I recently visited Charleston, South Carolina, for the first time, and anyone with an interest in Irish history or architecture cannot help but be struck by the massive, Greek-columned Hibernian Hall on Meeting Street.
Hibernian Hall, which is a National Historic Landmark, was built in 1840 for the Hibernian Society, an Irish benevolent association founded in 1801. The Hibernian Society celebrates its non-sectarian identity, alternating between Catholic and Protestant presidents.
The Hibernian Society was originally founded in 1799 by a group of Irish Protestants, but when it was reorganized in 1801, it included prominent Charleston Catholics. Father Simon Felix Gallagher, a Catholic priest, was its first president. David Gleeson writes that Protestants and Catholics in the southern United States each recognized the other’s Irishness. “This broad definition of Irish in the South survived in large part because Irish and Irish-American Protestants continued to claim it,” he notes. “Protestants stayed active in Hibernian societies, and also in Irish charitable societies and militia units. Most important, they remained strong supporters of Irish nationalism. Many had Irish roots in the radical politics of the United Irishmen.”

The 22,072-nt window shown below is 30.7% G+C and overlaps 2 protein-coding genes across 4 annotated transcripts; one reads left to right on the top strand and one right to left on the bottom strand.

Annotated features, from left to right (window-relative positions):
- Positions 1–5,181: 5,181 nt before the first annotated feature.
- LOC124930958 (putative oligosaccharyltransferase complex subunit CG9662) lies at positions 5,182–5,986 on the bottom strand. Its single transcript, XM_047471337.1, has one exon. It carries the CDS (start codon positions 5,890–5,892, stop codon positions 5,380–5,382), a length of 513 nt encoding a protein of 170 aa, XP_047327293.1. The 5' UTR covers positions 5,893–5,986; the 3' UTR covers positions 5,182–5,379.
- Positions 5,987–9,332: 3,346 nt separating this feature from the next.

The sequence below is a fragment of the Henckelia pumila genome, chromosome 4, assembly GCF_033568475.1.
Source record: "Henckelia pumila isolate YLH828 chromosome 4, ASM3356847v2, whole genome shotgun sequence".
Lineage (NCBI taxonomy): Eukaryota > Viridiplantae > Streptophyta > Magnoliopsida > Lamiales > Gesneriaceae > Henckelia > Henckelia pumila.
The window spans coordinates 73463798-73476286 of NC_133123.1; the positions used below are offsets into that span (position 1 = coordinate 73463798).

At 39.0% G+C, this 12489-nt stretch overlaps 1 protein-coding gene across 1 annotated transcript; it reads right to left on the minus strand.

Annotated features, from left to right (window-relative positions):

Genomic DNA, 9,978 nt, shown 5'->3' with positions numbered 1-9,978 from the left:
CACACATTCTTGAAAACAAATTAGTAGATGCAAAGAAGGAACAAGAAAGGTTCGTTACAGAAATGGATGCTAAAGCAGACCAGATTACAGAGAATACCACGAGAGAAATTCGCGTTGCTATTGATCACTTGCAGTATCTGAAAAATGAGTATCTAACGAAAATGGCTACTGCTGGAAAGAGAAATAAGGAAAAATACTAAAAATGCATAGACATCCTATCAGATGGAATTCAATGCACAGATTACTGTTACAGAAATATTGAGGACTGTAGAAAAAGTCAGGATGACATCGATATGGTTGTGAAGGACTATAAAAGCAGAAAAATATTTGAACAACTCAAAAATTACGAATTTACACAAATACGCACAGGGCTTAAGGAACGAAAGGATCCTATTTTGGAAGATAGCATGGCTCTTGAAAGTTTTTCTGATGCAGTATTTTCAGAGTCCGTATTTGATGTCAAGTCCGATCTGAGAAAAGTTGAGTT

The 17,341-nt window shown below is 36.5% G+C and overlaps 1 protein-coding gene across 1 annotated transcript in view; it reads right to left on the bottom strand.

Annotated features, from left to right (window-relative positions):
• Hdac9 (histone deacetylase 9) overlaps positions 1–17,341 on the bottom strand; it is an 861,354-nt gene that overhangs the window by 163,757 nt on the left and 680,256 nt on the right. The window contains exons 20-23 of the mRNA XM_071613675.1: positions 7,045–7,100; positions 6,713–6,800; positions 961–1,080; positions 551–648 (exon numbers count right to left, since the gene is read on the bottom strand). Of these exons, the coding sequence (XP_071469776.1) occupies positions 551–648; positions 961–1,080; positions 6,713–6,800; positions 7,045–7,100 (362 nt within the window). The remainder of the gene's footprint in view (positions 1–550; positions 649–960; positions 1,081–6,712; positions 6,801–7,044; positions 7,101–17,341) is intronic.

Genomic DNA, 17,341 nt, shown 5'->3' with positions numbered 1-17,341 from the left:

Charleston’s Hibernian Society serves to emphasize the wide variety of experience of both Protestant and Catholic Irish in America. While the Scotch-Irish were closely associated with nativist and anti-Catholic organizations such as the Know-Nothings, American Protestant Association, Order of United American Mechanics, American Protective Association, American Orange Order, and the Ku Klux Klan, they could also be found working with and identifying with Catholic Irish in the United States.
The National Park Service notes that the Hibernian Hall is also known for its associations with the momentous 1860 presidential election: “The Hall is the only extant building associated with the National Democratic Convention of 1860, one of the most critical political assemblies in this nation’s history. Hibernian Hall served as the convention headquarters for the faction supporting Stephen A. Douglas. It was hoped that Douglas would bridge the gap between the northern and southern delegates on the issue of extending slavery to the territories. The first floor of the Hall was used for meetings, while the second floor was filled with hundreds of cots for the delegates. The convention disintegrated no candidate was able to summon a two-thirds majority vote. This divisiveness resulted in a split in the Democratic party, and the election of Abraham Lincoln, the Republican candidate.”
David T. Gleeson, “Smaller Differences: ‘Scotch Irish’ and ‘Real Irish’ in the Nineteenth-Century American South,” New Hibernia Review 10, no. 2 (Summer 2006).